And that song is true, you know? There’s no point in pretending the relationship between the two countries has been untroubled. My own father-in-law, John Casey, was from County Roscommon, he remembered seeing the signs in the boarding house windows saying no Irish could stay there. I think you see it all the way back to the works of James Joyce, in traditional music, in ballads, in stories. But I think even while all of that bitterness and ignorance and fear which has existed on both sides has gone on, there’ve been people who make an exception. And the Song of Heart’s Desire is a very powerful song. It’s stronger than any hatred or prejudice, and that has brought people together in remarkable ways over the years.
Scene two – Dublin
Joe: Well, we’re now on the corner of Marlborough Street and Abbey Street right in the centre of Dublin. There’s the Liffey over there not a hundred yards from us and the GPO on O’Connell Street is just a couple of hundred yards in the opposite direction. We’re standing outside the Abbey Theatre – a modern building that stands on the footprint of the original Abbey – which was founded about a century ago by Yeats and Lady Gregory and John Synge.
It was quite a beautiful building. Some people in Ireland have the impression that it was set up in a garage and was very improvised, but in fact Yeats and Lady Gregory and the people who founded it felt it was very important for the building itself to be beautiful. So the project, I suppose, was to have a place where the stories and the mythologies and the languages of Ireland could be celebrated. From its earliest days, the Abbey featured plays in Irish and English, and it was really a kind of cauldron and laboratory where people experimented with what kind of place this coming country would be. But a very important feature of it is of course that its greatest poets, its greatest playwrights, all wrote in the language of England and perhaps borrowed it and infused it with how English is spoken here in Ireland. But the fact remains, Sean O’Casey and John Millington Synge were English language writers: they chose not to write in Gaelic, and it gives their work a richness and reveals a very interesting thing about Irish society at that time; that we decided to take the language of the conqueror and see if we could speak it better than he did, you know? A bit like how people in other countries decided to play cricket better – we decided to speak English better...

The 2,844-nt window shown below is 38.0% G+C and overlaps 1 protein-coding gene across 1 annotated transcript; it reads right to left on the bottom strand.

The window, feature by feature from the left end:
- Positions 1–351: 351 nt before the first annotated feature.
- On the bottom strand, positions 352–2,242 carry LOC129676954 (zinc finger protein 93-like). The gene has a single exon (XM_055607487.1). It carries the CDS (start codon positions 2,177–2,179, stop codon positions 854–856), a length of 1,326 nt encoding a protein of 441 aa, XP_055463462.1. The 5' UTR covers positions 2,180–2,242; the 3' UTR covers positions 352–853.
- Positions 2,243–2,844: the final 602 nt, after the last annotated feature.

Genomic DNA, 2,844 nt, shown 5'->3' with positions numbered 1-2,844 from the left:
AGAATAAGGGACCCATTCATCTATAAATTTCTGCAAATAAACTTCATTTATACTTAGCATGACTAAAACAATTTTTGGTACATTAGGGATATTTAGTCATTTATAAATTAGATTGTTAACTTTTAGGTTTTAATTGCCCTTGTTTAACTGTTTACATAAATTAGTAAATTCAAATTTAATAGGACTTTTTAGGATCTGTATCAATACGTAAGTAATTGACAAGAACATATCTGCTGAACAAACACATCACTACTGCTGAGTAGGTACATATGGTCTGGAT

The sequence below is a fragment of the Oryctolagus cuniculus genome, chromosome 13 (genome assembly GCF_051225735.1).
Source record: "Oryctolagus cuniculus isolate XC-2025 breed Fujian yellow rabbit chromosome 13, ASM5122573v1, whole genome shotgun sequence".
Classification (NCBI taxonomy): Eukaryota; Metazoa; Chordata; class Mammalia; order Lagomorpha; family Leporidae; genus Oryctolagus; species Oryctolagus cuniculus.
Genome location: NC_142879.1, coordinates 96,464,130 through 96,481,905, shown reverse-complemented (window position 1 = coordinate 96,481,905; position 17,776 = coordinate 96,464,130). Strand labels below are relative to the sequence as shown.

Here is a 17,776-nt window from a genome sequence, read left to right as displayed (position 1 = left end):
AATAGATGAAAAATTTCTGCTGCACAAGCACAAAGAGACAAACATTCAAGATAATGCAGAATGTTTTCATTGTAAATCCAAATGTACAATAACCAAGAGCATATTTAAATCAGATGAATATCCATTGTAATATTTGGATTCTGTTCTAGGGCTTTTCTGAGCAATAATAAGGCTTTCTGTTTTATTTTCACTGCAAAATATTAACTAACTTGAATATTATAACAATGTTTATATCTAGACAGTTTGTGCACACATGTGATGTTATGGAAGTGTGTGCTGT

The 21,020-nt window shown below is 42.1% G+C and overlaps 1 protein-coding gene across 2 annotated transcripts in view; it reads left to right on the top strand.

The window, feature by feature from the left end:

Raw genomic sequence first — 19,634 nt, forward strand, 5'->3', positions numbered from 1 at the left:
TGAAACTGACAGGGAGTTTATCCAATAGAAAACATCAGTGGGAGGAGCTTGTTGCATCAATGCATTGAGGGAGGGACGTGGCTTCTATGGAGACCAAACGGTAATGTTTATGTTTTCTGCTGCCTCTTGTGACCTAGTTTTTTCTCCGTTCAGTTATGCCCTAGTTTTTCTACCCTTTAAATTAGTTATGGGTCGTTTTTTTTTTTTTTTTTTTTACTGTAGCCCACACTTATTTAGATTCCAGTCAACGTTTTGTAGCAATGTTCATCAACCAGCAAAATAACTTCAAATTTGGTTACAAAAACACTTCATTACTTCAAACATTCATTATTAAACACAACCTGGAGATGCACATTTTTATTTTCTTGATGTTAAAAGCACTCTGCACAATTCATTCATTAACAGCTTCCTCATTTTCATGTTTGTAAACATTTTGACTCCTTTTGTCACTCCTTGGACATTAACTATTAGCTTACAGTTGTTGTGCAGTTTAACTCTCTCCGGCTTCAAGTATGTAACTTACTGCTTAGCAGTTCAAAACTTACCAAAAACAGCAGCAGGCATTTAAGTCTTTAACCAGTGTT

Josephine: It is very interesting that there is a certain ambivalence in the English about their identity at the moment but there is none at all in Ireland. If you say you’re Irish, people know what that is. But England itself is in this strange debate – what does it mean to be English? And in many ways what it means to be English is its great cultural heritage as much as it is in Ireland but we make more of ours I think.
Joe: When people leave the tribe is when they begin to become very interesting, creatively. And all the musicians that my friends and myself liked – like The Sex Pistols and The Clash, it was a factor that John Lydon’s parents had been Irish immigrants, and there was a kind of Irishness to his persona and the particular way that he performed, and you see that in music in England all the way up to Oasis and beyond, and in stand up comedians, a kind of storytelling and an Irish attitude, a sort of braggadocio and a notion that language is not just to tell a story. Language itself is performance. When people are very poor all they have to play with is their words and I think there’s something of that in English rock and roll, a sort of mischievousness.
Music: The Sex Pistols God Save the Queen
Letter to Queen Elizabeth from Joseph O’Connor, Dublin, 2011
Dear Queen Elizabeth,
You are soon to visit Ireland, for I think the first occasion, although many of your representatives and employees have spent time with us previously, not always with happy results, either for them or for us. But let’s let bygones be bygones and the past be the past. You will be welcomed by the great majority of the Irish people, whose links to your own people are so many, rich and varied. The most important of those links is the shared citizenship of affection, the one that sings quieter than any national anthem, always trickling along, like underground water, but no less real for its tact.
In the Republic of Ireland we are citizens. Your own people are subjects. Since most of them would appear to find that situation agreeable, it would be churlish of us to ask any questions. It is not for the neighbours to go forming opinions about the people who live next door. But of course, we do. As you do, also. The main thing is for us to greet each other amiably when we pass in the street, not to let private unease interfere.
As for us, recently we have begun to wonder what citizenship really means. We have socialism now in Ireland, but only for millionaire bankers and property speculators. Everyone else has to endure the brutalities of the market. How this has happened to us, we are not quite sure. But as a great Dubliner who was also a great Londoner, George Bernard Shaw, once wrote: ‘If you rob Peter to pay Paul, you can always be sure of Paul’s support.’ Thus, life in a republic has turned out to be strange.